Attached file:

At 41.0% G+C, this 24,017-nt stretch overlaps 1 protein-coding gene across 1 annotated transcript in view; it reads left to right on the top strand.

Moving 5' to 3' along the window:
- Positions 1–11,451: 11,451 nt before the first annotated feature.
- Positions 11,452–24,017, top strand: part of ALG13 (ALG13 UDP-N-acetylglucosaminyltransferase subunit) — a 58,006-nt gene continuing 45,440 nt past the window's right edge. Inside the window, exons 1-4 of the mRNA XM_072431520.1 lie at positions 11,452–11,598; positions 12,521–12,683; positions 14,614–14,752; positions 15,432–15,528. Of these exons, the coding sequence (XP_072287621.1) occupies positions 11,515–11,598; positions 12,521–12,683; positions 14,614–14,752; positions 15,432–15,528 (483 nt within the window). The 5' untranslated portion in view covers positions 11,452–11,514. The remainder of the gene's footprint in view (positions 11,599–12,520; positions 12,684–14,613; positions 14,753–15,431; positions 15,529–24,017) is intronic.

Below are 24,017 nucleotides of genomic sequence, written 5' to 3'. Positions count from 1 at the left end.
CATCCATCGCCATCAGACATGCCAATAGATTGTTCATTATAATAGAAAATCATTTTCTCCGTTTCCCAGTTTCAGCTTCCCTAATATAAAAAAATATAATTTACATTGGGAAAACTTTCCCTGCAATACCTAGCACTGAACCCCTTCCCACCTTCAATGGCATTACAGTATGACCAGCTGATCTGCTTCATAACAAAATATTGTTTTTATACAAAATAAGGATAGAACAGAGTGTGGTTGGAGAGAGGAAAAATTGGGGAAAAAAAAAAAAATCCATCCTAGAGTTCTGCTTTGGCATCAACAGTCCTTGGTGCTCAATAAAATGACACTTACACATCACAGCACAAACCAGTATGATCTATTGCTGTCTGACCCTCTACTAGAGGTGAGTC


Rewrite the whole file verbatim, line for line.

At 41.0% G+C, this 24,017-nt stretch overlaps 1 protein-coding gene across 1 annotated transcript in view; it reads left to right on the top strand.

Moving 5' to 3' along the window:
- Positions 1–11,451: 11,451 nt before the first annotated feature.
- Positions 11,452–24,017, top strand: part of ALG13 (ALG13 UDP-N-acetylglucosaminyltransferase subunit) — a 58,006-nt gene continuing 45,440 nt past the window's right edge. Inside the window, exons 1-4 of the mRNA XM_072431520.1 lie at positions 11,452–11,598; positions 12,521–12,683; positions 14,614–14,752; positions 15,432–15,528. Of these exons, the coding sequence (XP_072287621.1) occupies positions 11,515–11,598; positions 12,521–12,683; positions 14,614–14,752; positions 15,432–15,528 (483 nt within the window). The 5' untranslated portion in view covers positions 11,452–11,514. The remainder of the gene's footprint in view (positions 11,599–12,520; positions 12,684–14,613; positions 14,753–15,431; positions 15,529–24,017) is intronic.

Below are 24,017 nucleotides of genomic sequence, written 5' to 3'. Positions count from 1 at the left end.
CATCCATCGCCATCAGACATGCCAATAGATTGTTCATTATAATAGAAAATCATTTTCTCCGTTTCCCAGTTTCAGCTTCCCTAATATAAAAAAATATAATTTACATTGGGAAAACTTTCCCTGCAATACCTAGCACTGAACCCCTTCCCACCTTCAATGGCATTACAGTATGACCAGCTGATCTGCTTCATAACAAAATATTGTTTTTATACAAAATAAGGATAGAACAGAGTGTGGTTGGAGAGAGGAAAAATTGGGGAAAAAAAAAAAAATCCATCCTAGAGTTCTGCTTTGGCATCAACAGTCCTTGGTGCTCAATAAAATGACACTTACACATCACAGCACAAACCAGTATGATCTATTGCTGTCTGACCCTCTACTAGAGGTGAGTC